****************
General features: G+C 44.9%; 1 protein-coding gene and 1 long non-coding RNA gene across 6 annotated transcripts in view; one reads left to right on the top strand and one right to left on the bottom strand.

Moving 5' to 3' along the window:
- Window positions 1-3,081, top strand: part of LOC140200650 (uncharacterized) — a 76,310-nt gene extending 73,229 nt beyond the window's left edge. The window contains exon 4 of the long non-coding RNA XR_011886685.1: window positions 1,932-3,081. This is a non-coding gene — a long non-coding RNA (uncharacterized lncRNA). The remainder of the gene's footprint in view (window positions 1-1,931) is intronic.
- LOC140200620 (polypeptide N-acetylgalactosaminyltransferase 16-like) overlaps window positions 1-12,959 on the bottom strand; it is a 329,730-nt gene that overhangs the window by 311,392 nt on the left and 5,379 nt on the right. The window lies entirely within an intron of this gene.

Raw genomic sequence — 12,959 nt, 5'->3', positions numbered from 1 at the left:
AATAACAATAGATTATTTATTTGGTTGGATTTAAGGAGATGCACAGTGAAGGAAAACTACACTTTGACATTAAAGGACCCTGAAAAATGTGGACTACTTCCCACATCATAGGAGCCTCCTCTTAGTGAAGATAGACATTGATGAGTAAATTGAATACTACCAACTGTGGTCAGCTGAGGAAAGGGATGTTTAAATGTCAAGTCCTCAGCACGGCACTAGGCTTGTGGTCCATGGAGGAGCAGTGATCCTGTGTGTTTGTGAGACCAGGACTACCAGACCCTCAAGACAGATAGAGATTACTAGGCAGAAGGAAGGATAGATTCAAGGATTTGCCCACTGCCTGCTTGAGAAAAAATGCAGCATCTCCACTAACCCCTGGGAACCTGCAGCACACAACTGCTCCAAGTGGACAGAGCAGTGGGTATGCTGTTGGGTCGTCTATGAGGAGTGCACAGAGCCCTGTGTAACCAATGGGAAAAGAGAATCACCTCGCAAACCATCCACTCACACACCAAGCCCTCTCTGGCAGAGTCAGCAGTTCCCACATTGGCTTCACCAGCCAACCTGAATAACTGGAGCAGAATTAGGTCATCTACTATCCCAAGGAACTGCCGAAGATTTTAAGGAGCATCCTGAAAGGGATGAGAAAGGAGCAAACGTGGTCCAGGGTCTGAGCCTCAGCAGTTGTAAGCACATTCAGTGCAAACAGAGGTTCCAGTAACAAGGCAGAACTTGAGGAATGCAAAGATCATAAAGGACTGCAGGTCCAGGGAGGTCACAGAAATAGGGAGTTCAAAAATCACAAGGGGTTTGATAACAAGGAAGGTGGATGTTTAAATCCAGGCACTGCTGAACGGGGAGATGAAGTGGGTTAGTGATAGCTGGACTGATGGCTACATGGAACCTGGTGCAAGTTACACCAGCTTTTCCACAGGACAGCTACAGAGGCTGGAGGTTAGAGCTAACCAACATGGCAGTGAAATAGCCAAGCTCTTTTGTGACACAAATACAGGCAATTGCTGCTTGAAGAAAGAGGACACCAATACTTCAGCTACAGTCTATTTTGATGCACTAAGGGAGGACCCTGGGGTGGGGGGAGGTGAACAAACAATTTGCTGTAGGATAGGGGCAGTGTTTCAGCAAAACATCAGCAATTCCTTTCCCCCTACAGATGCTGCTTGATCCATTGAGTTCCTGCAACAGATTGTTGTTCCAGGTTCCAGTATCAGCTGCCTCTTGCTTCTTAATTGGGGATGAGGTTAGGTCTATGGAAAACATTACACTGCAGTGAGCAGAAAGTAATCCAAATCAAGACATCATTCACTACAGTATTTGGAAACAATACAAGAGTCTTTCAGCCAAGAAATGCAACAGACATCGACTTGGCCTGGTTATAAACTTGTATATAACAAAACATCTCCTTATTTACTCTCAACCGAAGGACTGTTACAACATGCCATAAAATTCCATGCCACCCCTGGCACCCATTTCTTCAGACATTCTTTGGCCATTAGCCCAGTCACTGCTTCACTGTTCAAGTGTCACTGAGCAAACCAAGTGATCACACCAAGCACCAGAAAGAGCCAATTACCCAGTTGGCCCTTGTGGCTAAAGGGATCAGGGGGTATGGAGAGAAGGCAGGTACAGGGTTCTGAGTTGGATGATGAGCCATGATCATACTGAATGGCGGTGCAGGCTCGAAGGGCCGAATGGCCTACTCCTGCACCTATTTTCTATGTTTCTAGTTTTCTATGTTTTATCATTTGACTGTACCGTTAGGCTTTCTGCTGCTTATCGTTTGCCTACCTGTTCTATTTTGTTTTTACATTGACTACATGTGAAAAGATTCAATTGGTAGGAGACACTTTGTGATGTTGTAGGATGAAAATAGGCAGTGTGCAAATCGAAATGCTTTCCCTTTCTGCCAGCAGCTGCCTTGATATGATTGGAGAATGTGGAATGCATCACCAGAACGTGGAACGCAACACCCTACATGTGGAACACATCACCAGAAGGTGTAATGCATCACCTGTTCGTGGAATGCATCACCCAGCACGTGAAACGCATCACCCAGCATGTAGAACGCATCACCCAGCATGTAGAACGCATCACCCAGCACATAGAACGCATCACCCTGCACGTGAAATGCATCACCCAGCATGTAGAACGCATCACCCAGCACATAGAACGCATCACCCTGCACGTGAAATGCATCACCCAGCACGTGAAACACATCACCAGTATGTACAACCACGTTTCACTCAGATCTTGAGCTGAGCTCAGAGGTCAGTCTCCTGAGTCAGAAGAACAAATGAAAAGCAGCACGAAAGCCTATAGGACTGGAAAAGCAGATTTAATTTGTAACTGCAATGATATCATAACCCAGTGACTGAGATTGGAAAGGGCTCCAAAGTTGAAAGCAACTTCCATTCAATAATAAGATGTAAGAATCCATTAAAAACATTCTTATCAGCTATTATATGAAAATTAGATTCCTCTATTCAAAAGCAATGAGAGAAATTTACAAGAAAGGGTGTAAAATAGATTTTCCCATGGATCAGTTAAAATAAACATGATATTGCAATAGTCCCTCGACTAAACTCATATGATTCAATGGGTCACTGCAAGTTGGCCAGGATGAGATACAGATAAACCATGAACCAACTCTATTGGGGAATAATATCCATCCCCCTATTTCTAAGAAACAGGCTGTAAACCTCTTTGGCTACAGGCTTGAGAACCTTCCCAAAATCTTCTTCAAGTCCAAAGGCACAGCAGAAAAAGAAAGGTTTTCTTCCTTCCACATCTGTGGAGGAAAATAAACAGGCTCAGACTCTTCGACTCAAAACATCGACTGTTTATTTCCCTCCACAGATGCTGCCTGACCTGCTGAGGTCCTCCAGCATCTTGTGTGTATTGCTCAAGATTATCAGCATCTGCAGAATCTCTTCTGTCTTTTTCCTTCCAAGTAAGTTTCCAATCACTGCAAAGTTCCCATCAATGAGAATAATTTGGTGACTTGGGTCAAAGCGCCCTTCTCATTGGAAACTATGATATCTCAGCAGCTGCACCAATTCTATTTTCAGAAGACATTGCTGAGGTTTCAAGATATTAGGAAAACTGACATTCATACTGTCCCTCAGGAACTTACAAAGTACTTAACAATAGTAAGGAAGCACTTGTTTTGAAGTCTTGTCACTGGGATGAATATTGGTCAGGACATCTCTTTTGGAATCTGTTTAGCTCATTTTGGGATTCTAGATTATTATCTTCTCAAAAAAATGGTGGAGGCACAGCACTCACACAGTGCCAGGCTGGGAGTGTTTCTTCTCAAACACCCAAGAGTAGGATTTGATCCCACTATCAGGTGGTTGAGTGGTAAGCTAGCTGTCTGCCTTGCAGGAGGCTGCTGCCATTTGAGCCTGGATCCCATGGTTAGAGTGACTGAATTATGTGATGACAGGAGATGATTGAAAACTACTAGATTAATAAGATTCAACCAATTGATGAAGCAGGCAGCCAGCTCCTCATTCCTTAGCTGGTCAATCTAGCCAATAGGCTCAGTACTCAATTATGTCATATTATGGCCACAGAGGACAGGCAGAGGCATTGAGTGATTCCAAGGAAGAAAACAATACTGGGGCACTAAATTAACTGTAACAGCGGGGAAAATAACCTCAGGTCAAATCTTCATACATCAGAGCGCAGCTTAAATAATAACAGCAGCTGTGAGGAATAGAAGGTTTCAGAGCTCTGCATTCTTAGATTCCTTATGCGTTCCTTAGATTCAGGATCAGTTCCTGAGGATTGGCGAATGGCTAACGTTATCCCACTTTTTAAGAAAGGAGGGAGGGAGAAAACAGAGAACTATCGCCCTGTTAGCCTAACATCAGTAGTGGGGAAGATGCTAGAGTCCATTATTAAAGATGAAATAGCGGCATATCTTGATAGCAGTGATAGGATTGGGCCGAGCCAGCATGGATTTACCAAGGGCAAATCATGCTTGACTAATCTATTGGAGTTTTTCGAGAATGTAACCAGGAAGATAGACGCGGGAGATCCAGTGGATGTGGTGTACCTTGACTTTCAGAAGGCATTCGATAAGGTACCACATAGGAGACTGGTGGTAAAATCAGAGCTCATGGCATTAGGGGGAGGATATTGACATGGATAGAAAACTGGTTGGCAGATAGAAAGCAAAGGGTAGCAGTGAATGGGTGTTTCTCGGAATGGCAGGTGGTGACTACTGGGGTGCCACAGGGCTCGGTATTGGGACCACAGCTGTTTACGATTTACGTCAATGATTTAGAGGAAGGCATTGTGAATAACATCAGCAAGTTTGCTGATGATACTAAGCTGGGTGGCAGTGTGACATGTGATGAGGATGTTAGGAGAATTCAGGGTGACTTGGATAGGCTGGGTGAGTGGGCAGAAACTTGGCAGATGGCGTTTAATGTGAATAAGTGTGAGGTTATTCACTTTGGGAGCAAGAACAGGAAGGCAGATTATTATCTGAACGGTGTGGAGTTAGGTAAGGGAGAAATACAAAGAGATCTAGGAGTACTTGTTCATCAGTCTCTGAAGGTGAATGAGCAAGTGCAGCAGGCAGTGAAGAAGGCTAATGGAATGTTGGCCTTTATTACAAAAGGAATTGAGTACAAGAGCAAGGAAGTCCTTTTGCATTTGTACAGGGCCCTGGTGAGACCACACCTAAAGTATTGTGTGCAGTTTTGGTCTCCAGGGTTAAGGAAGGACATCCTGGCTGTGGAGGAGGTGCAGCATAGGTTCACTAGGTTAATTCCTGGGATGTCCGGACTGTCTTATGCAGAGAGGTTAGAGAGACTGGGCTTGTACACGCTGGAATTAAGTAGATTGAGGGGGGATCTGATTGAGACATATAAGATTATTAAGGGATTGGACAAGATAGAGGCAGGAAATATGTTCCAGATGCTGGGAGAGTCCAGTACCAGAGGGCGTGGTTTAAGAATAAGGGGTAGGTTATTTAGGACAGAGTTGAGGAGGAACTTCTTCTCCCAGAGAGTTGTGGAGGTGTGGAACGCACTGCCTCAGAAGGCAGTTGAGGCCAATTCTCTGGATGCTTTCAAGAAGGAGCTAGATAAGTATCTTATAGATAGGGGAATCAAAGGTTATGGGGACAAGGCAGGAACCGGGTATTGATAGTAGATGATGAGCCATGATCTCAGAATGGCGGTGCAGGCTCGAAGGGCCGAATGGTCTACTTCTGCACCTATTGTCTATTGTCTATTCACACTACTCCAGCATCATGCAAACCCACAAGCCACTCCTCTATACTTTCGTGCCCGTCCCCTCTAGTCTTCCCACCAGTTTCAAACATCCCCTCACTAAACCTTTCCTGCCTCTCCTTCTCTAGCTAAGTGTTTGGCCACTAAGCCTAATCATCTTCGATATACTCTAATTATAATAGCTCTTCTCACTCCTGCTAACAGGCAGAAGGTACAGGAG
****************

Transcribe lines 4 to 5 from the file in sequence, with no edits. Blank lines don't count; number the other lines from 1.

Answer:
- LOC140200620 (polypeptide N-acetylgalactosaminyltransferase 16-like) overlaps window positions 1-12,959 on the bottom strand; it is a 329,730-nt gene that overhangs the window by 311,392 nt on the left and 5,379 nt on the right. The window lies entirely within an intron of this gene.

Raw genomic sequence — 12,959 nt, 5'->3', positions numbered from 1 at the left: